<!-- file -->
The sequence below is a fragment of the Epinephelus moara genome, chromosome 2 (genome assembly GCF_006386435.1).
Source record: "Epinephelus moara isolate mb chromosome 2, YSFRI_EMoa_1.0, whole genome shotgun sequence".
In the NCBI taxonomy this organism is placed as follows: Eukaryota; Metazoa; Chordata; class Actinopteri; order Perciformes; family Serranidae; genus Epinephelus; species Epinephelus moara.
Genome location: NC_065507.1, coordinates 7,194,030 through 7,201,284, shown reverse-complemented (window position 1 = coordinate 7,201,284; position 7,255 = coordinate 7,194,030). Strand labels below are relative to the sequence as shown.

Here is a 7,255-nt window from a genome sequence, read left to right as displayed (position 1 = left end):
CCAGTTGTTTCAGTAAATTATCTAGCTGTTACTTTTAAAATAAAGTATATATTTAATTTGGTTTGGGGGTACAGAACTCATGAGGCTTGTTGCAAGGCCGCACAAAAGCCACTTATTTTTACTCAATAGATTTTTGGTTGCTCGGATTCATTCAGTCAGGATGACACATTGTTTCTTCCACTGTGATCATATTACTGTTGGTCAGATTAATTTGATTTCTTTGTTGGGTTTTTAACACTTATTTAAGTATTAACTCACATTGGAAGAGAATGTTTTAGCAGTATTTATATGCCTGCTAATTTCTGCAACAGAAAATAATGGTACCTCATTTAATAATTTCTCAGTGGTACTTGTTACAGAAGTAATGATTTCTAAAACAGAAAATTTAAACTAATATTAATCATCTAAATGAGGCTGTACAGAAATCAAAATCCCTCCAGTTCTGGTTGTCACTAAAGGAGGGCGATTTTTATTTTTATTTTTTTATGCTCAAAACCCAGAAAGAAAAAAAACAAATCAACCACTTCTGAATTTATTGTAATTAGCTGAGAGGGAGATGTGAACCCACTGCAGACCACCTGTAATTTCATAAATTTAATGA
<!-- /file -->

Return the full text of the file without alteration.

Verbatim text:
The sequence below is a fragment of the Epinephelus moara genome, chromosome 2 (genome assembly GCF_006386435.1).
Source record: "Epinephelus moara isolate mb chromosome 2, YSFRI_EMoa_1.0, whole genome shotgun sequence".
In the NCBI taxonomy this organism is placed as follows: Eukaryota; Metazoa; Chordata; class Actinopteri; order Perciformes; family Serranidae; genus Epinephelus; species Epinephelus moara.
Genome location: NC_065507.1, coordinates 7,194,030 through 7,201,284, shown reverse-complemented (window position 1 = coordinate 7,201,284; position 7,255 = coordinate 7,194,030). Strand labels below are relative to the sequence as shown.

Here is a 7,255-nt window from a genome sequence, read left to right as displayed (position 1 = left end):
CCAGTTGTTTCAGTAAATTATCTAGCTGTTACTTTTAAAATAAAGTATATATTTAATTTGGTTTGGGGGTACAGAACTCATGAGGCTTGTTGCAAGGCCGCACAAAAGCCACTTATTTTTACTCAATAGATTTTTGGTTGCTCGGATTCATTCAGTCAGGATGACACATTGTTTCTTCCACTGTGATCATATTACTGTTGGTCAGATTAATTTGATTTCTTTGTTGGGTTTTTAACACTTATTTAAGTATTAACTCACATTGGAAGAGAATGTTTTAGCAGTATTTATATGCCTGCTAATTTCTGCAACAGAAAATAATGGTACCTCATTTAATAATTTCTCAGTGGTACTTGTTACAGAAGTAATGATTTCTAAAACAGAAAATTTAAACTAATATTAATCATCTAAATGAGGCTGTACAGAAATCAAAATCCCTCCAGTTCTGGTTGTCACTAAAGGAGGGCGATTTTTATTTTTATTTTTTTATGCTCAAAACCCAGAAAGAAAAAAAACAAATCAACCACTTCTGAATTTATTGTAATTAGCTGAGAGGGAGATGTGAACCCACTGCAGACCACCTGTAATTTCATAAATTTAATGA